HRC Blog

New Jersey Archbishop Likens Support for Marriage Equality to Incest

HRC, Call It OutPost submitted by Sharon Groves, former HRC Director, Religion and Faith Program

Newark Archbishop John Myers issued a letter today in which he equates support for marriage equality to incest. In describing marriage equality as not in line with natural law, Archbishop Myers wrote: “Even those who propose radically altering the definition of marriage would not advocate allowing two brothers or sisters or an uncle and his nephew to marry (say, for the tax benefits, or for hospital visiting privileges).”

Archbishop Myers’ remarks represent a fundamental misunderstanding of how we are called to love all of God’s children – not just a select few. To equate marriage equality for a loving, committed same-sex couple to incest is one of the most demeaning and reprehensible things a faith leader could do. Archbishop Myers’ words highlight the disconnect between the Catholic Church hierarchy and the majority of every-day parishioners who sit in the pews. In fact, more than 50 percent of Catholics support marriage equality for their LGBT sisters and brothers.  There is a very different dialogue happening in this country among lay Catholics concerning LGBT equality and faith, and we see the laity leading the Church.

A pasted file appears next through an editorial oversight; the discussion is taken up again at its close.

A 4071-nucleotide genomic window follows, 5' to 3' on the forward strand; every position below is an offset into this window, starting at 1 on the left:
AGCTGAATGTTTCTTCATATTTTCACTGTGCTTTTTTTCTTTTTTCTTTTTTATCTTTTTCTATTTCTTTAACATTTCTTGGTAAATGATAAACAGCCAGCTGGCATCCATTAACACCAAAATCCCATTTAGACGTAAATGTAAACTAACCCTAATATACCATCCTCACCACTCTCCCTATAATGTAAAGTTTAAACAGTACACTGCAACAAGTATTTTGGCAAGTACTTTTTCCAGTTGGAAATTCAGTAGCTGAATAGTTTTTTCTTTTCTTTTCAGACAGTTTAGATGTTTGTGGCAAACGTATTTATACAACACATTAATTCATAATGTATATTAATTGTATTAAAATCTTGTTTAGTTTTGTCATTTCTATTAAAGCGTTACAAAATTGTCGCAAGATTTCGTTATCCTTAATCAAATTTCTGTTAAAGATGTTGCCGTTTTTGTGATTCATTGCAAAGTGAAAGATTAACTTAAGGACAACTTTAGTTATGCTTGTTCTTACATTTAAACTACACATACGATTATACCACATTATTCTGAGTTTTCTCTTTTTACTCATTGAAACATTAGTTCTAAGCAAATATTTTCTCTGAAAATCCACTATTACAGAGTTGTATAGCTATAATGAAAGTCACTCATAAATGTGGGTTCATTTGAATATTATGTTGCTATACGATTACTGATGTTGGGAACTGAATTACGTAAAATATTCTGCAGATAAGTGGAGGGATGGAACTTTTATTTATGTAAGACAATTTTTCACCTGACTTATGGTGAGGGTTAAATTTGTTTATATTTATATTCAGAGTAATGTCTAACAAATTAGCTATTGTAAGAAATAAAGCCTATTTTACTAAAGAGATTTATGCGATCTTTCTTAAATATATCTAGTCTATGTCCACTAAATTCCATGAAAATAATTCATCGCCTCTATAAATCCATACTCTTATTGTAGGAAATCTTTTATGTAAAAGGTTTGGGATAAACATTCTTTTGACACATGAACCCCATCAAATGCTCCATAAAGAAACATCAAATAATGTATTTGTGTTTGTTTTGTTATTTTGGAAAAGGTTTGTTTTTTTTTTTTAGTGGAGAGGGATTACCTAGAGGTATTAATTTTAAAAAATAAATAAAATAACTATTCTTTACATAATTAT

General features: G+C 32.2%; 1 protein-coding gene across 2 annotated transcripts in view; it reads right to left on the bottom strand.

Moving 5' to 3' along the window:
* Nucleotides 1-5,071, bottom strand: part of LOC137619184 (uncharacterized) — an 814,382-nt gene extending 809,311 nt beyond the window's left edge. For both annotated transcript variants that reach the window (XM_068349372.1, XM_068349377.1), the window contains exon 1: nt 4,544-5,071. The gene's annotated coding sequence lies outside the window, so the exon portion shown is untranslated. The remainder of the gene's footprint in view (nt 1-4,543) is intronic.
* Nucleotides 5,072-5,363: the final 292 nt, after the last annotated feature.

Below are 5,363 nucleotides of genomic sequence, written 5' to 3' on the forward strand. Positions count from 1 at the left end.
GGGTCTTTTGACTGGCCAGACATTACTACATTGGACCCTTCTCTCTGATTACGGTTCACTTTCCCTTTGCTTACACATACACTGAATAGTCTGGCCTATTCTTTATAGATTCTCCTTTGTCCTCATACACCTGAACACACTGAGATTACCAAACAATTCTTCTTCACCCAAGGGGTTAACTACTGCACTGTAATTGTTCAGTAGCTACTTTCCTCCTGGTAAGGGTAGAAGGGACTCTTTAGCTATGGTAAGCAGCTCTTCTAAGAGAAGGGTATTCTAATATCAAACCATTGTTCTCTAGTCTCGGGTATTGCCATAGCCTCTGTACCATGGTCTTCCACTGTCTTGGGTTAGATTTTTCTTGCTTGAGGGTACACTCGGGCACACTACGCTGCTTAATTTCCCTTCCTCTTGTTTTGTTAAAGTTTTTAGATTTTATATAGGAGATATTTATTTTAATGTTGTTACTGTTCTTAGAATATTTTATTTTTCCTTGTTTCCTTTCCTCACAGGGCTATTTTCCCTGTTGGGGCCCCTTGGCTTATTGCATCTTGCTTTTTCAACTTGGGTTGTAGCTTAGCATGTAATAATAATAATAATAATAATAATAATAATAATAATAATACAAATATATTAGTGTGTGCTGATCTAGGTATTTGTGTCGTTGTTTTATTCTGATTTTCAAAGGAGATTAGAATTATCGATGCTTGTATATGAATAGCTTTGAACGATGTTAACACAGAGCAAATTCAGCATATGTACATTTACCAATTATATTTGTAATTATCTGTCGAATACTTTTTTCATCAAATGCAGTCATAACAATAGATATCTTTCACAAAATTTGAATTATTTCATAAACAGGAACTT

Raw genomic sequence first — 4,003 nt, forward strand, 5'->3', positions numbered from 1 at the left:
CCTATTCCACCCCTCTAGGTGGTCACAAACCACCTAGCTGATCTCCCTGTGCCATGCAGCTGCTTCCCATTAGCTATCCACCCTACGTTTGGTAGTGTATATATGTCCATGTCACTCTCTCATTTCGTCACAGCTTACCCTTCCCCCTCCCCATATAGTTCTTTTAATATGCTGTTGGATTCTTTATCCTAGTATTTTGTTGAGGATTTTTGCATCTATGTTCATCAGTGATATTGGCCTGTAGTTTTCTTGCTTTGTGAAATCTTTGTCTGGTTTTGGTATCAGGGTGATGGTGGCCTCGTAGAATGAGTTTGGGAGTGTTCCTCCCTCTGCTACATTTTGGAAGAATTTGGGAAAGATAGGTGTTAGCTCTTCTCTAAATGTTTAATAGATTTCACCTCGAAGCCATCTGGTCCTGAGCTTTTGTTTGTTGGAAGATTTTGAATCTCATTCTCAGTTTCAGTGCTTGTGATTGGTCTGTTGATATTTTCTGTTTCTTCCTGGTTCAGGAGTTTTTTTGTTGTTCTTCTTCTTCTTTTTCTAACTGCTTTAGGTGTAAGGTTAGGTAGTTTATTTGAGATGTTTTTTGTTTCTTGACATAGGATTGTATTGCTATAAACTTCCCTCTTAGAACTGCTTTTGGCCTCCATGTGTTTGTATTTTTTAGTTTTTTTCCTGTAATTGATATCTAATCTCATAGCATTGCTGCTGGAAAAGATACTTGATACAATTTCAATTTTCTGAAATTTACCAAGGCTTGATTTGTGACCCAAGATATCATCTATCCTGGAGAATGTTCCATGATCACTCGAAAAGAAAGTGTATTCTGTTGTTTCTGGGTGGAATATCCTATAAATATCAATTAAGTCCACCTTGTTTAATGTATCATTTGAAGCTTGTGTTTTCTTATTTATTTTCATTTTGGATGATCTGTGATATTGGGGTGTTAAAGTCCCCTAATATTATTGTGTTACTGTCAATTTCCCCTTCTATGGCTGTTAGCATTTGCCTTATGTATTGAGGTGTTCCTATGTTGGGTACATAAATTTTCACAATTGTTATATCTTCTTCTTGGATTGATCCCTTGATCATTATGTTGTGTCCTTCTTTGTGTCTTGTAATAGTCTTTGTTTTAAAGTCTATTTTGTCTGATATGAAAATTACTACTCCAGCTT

As Micahel O’Loughlin  at America magazine writes: “.... there something about Catholicism in particular that would lead to acceptance of same-sex marriage, even as some church leaders rail against it? I think the sacramental nature of our faith, the belief that the world is good and infused with God’s grace, and the understanding of family and community as pivotal to living out the Gospel might compel Catholics to reject the call to take up a fight against same-sex marriage. Perhaps some of the laity have taken to heart the church’s emphasis on social justice, its call to protect the marginalized, and its preached message of inclusivity for all, and are now applying these themes to a specific, modern situation. Some bishops may lament this break between shepherd and flock, but in some ways perhaps it is not so troubling? If Catholics are following what they believe to be well-formed consciences and standing up for those they see as victimized and marginalized, the Gospel message lives.”

Catholics in the pews will not allow themselves to be bullied by a misguided hierarchy, whether it is the U.S. Council of Catholic Bishops, the Vatican, or Archbishop Myers. Their faith is far too sacred to them to see it misused to cause harm. 

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